What do metaphors and similes do?
If the plot and characters in a story are the meat and two veg on the plate, the use of metaphors and similes are the sauce and seasoning. They give a story its flavouring. To use a simile I have employed elsewhere, they are like the music track to a film. They provide a background that enhances the mood. They describe emotions and feeling that lie beyond the boundaries of language. They create a unique ambience.
They are best illustrated with examples:
'I felt like a soldier trying to sleep in the trenches the night before a major battle. And that wasn't so far off. In Kabul, fighting kites was a little like going to war.'
The Kite Runner, Khaled Hosseini.
Thus the simile proves an interruption rather than an illumination.
The Kite Runner is Hossseini's first published work and, despite the fact I thoroughly enjoyed the book, it is evidently a beginner's book, full of the tricks of the trade taught on creative writing courses and so lacks the authority of one who is fully confident of his voice. And one of the indications of this in any new author's writing is the overuse and misuse of metaphors and similes.
To give another instance, I looked through Disgrace by J. M. Coetzee, winner of the Nobel Prize for Literature in 2003, and could not find a single example of either a simile or metaphor. (I only skimmed, so they may exist.) He reports what he sees and allows the situation and dialogue to create the image. This is not say that these tropes don't have their place but the sensible writer is wary of them.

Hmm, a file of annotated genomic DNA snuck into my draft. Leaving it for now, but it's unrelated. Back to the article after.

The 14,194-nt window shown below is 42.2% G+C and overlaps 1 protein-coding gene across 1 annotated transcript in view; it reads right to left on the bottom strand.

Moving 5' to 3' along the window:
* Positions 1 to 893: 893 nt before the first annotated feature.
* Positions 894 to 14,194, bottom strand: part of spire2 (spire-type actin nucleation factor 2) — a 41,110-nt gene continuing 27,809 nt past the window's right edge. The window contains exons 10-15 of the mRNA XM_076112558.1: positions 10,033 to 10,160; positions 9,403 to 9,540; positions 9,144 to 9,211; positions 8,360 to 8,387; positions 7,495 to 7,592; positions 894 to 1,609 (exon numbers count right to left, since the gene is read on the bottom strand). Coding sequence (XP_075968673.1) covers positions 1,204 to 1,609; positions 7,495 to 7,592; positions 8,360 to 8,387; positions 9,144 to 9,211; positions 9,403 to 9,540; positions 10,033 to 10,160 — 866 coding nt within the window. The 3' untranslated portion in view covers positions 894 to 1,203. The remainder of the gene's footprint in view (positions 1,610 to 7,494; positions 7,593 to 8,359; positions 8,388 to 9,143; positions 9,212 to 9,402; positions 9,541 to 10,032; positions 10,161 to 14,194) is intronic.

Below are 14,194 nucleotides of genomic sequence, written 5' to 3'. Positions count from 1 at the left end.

Chocolat is Joanne Harris's third novel and, though I find her overfond of comparing things to things, her use invariably illuminates:
'The carnival is gone. Once a year the village flares into transient brightness but even now the warmth has faded, the crowd dispersed. The vendors pack up their hotplates and awnings, the children discard their costumes and party-favours. A slight air embarrassment prevails, of abashment at this excess of noise and colour. Like rain in midsummer it evaporates, runs into the cracked earth and through the parched stones, leaving barely a trace.'
If you have any examples of suitable or unsuitable metaphors or similies, do let me know. Similarly, if you have any observations or queries.